Virtual Resources Abound for Celebrating National Hispanic Heritage Month from Home

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Yellow, blue, and red flags to symbolize National Hispanic Heritage Month

National Hispanic Heritage Month begins on September 15.National Hispanic Heritage Month is normally a time for festivals, parades, performances, and other celebrations of Hispanic and Latinx culture on college campuses and in communities. Now, more than 50 years since the first observance of National Hispanic Heritage Week in 1968 and more than three decades since its expansion to a monthlong celebration in 1989, many National Hispanic Heritage Month traditions have been cancelled or postponed due to the coronavirus pandemic. Thankfully, the internet has no shortage of virtual resources for observing this special time at home or in the online classroom. Featured below is a just a small sampling of the many virtual options for learning about and honoring Hispanic and Latinx culture in 2020.

2018 Young Ambassadors Program participants and representatives from Ford Motor Company Fund
2018 Young Ambassadors Program participants and representatives from Ford Motor Company Fund stand in front of the Smithsonian Castle. Photo courtesy of the Smithsonian Latino Center. Photographer, Michael Barnes, Smithsonian Institution.

The Smithsonian Latino Center (SLC)
SLC is responsible for a wide variety of education and inclusion efforts in collaboration with the Smithsonian’s multiple museums and research centers. Its numerous online resources include the Smithsonian Latino Virtual Museum, which describes itself as a “transmedia hub for 2-D and 3-D collections, online games, simulations, virtual worlds, and innovative programs in real-time, highlighting Smithsonian art and science collections.” An accompanying teacher’s toolkit provides bilingual learning activities for pre-K-16 classrooms and can be applied to in-person, online, or blended learning settings.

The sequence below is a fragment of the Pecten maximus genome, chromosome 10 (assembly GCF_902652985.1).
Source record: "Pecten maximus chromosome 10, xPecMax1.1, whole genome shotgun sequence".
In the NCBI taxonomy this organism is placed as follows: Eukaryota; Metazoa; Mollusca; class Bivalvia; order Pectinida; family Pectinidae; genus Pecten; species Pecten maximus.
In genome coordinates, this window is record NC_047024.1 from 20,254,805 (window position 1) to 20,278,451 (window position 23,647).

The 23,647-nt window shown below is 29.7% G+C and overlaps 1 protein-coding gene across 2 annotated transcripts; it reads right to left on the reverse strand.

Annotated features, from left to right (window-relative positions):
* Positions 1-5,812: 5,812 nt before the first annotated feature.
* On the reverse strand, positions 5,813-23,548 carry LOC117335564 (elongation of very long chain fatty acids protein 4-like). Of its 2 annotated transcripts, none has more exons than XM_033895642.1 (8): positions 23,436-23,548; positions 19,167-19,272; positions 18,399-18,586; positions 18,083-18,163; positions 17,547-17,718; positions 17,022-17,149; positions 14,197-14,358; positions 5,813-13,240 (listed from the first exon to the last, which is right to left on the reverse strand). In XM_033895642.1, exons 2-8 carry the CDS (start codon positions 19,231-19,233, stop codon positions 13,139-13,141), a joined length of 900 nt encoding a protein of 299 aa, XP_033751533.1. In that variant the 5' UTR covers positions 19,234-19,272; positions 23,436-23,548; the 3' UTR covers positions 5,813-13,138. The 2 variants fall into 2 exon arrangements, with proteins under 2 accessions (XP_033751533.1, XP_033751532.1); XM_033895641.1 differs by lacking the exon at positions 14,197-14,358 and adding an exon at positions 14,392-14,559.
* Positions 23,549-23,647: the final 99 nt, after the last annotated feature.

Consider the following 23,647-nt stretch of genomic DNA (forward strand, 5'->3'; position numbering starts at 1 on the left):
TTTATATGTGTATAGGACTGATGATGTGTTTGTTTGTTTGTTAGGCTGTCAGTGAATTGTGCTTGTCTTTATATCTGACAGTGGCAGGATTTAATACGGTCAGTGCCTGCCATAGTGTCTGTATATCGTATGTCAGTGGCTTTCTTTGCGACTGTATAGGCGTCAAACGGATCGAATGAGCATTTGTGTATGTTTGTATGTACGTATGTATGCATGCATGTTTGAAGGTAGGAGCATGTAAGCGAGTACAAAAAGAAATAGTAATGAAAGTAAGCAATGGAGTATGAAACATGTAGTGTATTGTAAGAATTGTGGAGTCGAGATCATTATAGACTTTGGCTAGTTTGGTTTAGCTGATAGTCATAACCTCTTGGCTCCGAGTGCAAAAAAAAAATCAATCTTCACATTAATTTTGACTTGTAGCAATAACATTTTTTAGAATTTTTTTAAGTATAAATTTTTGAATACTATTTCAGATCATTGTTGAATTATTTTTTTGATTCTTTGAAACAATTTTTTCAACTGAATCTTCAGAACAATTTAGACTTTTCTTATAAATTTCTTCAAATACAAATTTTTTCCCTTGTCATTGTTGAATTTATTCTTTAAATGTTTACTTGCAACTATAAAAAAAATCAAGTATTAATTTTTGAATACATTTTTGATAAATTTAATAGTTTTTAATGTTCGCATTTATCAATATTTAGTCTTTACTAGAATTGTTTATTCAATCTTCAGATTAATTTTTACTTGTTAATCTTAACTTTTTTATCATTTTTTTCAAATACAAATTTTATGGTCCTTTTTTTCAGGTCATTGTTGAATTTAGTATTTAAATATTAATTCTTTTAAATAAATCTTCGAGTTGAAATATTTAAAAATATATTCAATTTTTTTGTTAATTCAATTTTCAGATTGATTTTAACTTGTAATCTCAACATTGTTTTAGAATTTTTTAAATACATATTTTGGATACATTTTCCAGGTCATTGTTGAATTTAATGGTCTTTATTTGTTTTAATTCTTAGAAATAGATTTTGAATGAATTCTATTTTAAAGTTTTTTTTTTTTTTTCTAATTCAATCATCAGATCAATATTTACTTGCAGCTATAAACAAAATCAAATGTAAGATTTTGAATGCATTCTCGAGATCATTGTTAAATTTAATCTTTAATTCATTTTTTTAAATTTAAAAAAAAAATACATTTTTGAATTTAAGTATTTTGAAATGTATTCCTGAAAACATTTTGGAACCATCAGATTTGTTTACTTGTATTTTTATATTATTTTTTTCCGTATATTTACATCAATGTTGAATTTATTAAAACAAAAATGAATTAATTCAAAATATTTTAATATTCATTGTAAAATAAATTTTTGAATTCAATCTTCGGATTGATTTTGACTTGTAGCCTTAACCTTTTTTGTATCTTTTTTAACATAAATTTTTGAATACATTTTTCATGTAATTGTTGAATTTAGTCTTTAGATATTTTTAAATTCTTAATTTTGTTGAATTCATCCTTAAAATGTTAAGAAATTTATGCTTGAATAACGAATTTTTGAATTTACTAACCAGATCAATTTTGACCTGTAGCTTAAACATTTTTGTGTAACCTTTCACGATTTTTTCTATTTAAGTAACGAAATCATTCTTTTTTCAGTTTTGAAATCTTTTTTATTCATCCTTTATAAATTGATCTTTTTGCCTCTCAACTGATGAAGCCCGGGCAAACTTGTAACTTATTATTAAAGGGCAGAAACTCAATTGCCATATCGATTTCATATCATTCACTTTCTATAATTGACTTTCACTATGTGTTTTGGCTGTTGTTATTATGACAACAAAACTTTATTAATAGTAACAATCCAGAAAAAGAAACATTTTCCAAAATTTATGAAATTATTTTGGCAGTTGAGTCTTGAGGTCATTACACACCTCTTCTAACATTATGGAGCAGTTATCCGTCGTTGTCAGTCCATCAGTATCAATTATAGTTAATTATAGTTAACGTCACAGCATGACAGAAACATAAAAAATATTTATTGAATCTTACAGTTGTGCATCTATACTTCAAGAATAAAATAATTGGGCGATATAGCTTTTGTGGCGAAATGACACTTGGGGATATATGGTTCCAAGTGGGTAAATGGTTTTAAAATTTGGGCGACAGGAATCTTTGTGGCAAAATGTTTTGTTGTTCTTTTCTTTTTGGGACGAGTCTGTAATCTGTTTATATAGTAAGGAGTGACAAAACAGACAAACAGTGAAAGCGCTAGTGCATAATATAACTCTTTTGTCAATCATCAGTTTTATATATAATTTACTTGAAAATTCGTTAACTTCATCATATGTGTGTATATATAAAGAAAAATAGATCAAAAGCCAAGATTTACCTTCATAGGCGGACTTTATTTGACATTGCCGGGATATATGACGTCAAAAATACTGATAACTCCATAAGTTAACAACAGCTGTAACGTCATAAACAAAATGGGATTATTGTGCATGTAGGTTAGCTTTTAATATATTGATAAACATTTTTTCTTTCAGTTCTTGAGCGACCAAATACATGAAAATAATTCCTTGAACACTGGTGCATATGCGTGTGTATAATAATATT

Google Arts & Culture: Latino Cultures in the U.S.
Launched in 2017 in partnership with museums and organizations across the U.S., the Google Arts & Culture online collection is organized into the categories of film, sports, dance, music, tradition, and style. The site also highlights specific aspects of the Hispanic and Latinx experience, such as an online exhibit of queer Latinx culture and an oral history project on Hispanic and Latinx life during World War II.

Grupo de Artistas LatinoAmericanos (GALA) Hispanic Theatre
The GALA Hispanic Theatre in Washington, D.C., recently launched a new digital strategy, GALA En Familia, so that users can engage with Hispanic and Latinx performing arts from home. The site offers portions of performances, monologues, and readings paired with lectures and interviews from the actors, directors, and playwrights featured in each clip. All videos are in Spanish with options for subtitles in English and other languages.

Pride Flag installment at the Museum of Latin American Art
Argentinian artistic duo, Leo Chiachio and Daniel Giannone with their Pride Flag installment at the Museum of Latin American Art. Photo courtesy of the Museum of Latin American Art

Museum of Latin American Art (MOLAA)
The MOLAA is the only U.S. museum fully dedicated to modern and contemporary Latin American and Latinx art. Physically located in Long Beach, California, the museum makes it easy to navigate its online materials via the MOLAA En Casa web page. Users can view online exhibits and pieces from the museum’s permanent collection, take video tours, and more.

The difference between Hispanic and Latinx